Black Families Disproportionately Impacted by Parent PLUS Borrowing
A recent report reveals that 10 years after starting repayment, parents whose children attended top colleges for Black enrollment still owe 96% of their principal.
- Thirty-five percent of Black and Latino/a parent-borrowers earn less than $50,000 a year in combination with their spouse or partner.
- Black families are most likely to be unable to financially contribute to their child's education.
- Under Biden's debt relief plan, Black and Latino/a families should be positively impacted the most.
Black and Latino/a families have long felt some of the greatest burdenheld the majority of student loan debt, further contributing to an inability to grow savings and wealth in these communities.
A recent report from The Century Foundation reveals that these individuals also hold disproportionate amounts of debt through Parent PLUS loans.
The median Black and Latino/a parent-borrower has a lower income, less savings, and more additional debt for their own education than the median white parent who holds these types of loans.
Source: The Century Foundation
More than a third of Black and Latino/a parent-borrowers (35%) earn less than $50,000 annually in combination with their spouse or partner.
Black and Latino/a families are also significantly more likely to struggle with repayment and to default on Parent PLUS loans. A 2019 report found that the default rate for parents of Black students is 20%, compared to 5% for parents of white students.
Ten years after starting repayment, borrowers whose children attended top colleges for Black enrollment still owe 96% of their principal, according to The Century Foundation. Borrowers whose children attended top schools for white enrollment, however, owe just 47% of their principal 10 years later.
According to the report, one of the main differences between Black and white families when it comes to Parent PLUS borrowing is that they do not take out these loans in the same ways.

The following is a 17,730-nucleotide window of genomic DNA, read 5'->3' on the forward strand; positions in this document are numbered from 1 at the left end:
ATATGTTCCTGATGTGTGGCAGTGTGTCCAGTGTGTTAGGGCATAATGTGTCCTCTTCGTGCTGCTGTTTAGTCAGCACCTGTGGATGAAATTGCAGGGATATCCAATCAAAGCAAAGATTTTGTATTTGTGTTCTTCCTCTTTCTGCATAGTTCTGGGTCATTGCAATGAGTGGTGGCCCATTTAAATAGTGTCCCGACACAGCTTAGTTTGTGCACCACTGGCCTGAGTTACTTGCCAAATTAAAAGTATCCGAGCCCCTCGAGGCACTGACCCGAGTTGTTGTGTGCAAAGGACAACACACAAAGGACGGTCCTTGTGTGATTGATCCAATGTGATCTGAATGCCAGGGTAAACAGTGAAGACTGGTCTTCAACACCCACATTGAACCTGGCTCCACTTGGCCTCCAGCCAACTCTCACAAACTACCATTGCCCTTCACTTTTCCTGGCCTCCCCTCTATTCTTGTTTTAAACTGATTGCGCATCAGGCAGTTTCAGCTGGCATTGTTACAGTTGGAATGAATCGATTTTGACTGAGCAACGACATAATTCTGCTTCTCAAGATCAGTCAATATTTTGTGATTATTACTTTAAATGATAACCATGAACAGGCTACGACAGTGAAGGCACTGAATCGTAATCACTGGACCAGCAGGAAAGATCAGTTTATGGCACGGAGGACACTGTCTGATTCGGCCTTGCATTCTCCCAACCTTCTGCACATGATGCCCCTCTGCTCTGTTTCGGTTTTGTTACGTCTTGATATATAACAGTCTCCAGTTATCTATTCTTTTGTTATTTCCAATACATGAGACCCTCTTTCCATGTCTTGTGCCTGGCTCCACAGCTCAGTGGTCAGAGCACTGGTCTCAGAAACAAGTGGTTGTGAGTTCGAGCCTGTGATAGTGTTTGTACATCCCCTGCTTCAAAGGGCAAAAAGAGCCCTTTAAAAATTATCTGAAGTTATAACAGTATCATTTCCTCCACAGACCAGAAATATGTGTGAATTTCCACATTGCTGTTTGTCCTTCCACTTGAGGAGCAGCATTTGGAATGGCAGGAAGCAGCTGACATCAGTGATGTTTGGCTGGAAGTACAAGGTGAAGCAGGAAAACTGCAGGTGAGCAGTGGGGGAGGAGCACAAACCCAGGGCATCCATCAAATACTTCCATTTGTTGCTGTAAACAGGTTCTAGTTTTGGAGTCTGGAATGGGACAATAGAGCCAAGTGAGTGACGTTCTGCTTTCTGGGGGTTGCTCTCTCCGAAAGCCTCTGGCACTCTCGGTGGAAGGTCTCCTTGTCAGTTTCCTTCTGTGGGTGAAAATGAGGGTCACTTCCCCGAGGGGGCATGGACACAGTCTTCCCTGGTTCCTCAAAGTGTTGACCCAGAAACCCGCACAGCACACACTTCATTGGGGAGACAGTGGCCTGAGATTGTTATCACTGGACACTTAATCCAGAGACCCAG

For white families, Parent PLUS borrowing increases as income increases, meaning that more of those who can repay take out loans in the first place. For Black families, borrowing increases as income decreases, meaning Black borrowers are often poorer than their white counterparts.
Because Black families with lower incomes are more likely to take out Parent PLUS loans, a larger percentage are unable to financially contribute to their child's education out of pocket. In other words, they have an expected family contribution (EFC) of zero.
Between 2000 and 2018, the share of Black families with an EFC of zero increased by 32 percentage points. During the same period, the share of Latino/a families with an EFC of zero increased by 12 percentage points, and the share of white families with an EFC of zero increased by just 5 percentage points.
Asian families are the only group where the share of individuals whose EFC is zero decreased from 2000-2018over the last 18 years.
The majority of Parent PLUS borrowers are also Pell Grant recipients, who will receive up to $20,000 in debt cancellation under the new plan.
While it's too soon to tell just how many of these families are impacted and how debt relief will change future wealth and savings outcomes, it's clear that some positive change for these communities is near.